The Mayon Volcano Observatory has observed continuous slow lava effusion from the summit crater of Mayon, said the Philippine Institute of Volcanology and Seismology (Phivolcs) on Monday, Nov. 6.
From Nov. 4 to Nov. 5 evening, the Mayon Volcano Observatory noticed incandescent pyroclastic density currents (PDCs) or “uson” moving downward along the Miisi, Bonga, and Basud Gullies, said Phivolcs.
Phivolcs also said a total of 84 rockfall events and 141 volcanic earthquakes were also recorded from which 139 of those are volcanic tremors with a duration of one to five minutes.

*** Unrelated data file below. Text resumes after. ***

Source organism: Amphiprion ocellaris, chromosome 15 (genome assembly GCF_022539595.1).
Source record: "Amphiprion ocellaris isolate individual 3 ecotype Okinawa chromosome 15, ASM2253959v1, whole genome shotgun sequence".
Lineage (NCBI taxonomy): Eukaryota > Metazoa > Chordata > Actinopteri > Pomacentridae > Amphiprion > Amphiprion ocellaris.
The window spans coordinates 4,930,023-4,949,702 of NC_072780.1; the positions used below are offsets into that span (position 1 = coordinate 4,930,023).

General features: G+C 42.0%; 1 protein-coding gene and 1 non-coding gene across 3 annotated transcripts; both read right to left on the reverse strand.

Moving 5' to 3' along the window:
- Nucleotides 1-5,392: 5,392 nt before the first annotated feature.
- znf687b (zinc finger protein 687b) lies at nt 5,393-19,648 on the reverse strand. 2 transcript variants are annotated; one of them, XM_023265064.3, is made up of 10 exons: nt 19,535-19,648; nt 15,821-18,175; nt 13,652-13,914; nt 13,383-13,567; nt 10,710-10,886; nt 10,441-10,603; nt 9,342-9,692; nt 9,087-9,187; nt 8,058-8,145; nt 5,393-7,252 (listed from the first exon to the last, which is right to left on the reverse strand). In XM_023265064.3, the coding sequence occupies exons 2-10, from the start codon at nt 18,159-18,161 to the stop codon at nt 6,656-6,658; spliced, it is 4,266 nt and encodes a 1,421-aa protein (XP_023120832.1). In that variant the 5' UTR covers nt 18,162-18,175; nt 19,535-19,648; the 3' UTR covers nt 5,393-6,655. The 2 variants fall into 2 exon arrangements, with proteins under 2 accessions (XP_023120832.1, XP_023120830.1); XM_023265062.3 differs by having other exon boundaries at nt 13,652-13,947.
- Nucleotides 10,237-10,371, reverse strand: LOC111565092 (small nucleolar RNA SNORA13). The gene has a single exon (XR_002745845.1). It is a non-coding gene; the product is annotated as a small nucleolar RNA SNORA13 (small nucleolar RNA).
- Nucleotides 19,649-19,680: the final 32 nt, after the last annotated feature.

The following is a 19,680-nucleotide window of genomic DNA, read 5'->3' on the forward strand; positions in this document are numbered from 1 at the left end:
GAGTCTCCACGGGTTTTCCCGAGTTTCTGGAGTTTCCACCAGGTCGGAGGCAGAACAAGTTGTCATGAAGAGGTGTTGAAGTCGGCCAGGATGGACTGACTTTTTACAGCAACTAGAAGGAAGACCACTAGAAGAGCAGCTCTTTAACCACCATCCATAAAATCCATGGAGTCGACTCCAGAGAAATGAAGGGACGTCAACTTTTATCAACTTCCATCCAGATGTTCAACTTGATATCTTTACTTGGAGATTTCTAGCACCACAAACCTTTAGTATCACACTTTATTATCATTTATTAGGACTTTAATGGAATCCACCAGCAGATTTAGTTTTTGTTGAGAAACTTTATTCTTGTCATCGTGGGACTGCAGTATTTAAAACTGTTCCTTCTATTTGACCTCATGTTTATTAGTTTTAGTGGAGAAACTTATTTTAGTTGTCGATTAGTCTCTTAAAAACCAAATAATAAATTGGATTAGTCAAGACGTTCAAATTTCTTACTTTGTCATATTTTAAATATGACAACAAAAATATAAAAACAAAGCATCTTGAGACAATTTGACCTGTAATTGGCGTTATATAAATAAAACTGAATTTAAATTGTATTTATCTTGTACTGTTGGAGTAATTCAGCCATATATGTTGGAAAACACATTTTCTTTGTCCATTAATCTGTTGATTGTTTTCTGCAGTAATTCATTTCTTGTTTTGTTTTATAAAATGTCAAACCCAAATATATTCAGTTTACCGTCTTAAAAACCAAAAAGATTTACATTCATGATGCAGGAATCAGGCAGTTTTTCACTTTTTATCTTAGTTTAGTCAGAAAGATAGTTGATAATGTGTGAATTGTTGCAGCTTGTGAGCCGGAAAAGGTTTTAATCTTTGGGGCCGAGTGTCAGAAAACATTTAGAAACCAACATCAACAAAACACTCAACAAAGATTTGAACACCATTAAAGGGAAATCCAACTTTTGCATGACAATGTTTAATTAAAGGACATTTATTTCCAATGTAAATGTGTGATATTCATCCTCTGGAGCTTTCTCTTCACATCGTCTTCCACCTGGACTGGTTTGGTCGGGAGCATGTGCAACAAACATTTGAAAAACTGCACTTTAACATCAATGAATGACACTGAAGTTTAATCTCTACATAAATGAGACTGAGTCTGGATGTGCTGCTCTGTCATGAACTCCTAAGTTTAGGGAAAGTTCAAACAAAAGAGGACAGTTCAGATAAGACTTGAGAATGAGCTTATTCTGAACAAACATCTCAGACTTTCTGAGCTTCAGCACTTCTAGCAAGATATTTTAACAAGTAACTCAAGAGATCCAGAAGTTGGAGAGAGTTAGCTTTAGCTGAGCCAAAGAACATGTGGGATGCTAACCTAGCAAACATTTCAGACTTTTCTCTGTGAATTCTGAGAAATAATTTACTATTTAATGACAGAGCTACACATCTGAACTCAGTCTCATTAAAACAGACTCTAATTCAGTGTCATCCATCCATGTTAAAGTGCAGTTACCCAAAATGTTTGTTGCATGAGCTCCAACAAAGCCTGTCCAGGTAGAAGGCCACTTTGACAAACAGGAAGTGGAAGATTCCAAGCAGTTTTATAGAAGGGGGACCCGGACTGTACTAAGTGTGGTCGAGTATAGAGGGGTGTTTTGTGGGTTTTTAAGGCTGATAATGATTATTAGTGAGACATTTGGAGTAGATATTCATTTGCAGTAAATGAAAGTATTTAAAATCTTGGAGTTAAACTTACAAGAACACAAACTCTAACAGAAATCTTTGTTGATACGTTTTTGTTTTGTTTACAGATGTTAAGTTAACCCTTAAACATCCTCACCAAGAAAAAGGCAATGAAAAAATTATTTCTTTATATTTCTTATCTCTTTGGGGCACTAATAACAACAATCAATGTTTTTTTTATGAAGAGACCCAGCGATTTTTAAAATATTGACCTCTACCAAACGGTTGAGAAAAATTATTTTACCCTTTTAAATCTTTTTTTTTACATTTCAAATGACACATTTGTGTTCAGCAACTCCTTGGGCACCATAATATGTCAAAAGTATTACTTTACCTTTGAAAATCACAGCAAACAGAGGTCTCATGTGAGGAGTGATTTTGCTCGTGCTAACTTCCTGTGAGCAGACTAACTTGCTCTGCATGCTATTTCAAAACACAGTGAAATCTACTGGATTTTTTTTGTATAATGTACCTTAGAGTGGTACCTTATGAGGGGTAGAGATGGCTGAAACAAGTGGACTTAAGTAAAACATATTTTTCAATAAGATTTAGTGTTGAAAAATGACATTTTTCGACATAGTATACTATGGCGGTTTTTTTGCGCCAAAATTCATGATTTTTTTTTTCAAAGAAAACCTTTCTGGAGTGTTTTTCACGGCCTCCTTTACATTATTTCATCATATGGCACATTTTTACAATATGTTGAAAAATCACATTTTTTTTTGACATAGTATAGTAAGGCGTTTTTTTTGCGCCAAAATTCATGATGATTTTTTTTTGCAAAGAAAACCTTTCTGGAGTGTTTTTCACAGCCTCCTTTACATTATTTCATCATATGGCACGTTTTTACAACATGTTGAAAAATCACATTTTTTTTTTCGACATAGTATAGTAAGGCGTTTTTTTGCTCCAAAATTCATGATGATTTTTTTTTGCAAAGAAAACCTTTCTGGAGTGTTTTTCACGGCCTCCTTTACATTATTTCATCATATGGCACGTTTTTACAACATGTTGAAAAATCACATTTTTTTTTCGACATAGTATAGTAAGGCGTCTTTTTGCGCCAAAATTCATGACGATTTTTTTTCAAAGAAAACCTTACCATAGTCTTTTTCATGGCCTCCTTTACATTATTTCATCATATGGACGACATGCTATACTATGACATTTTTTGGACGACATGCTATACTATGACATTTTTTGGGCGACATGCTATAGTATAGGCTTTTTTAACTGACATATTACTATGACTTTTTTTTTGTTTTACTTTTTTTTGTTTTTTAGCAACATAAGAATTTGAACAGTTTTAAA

Meanwhile, the sulfur dioxide (SO2) emission has an average of 920 tons per day as of Nov. 5, said Phivolcs.
The public is warned of the dangers of PDCs, lava flows, and rockfalls among other volcanic hazards, as the Mayon Volcano remained under Alert Level 3. (Lizst Torres Abello)
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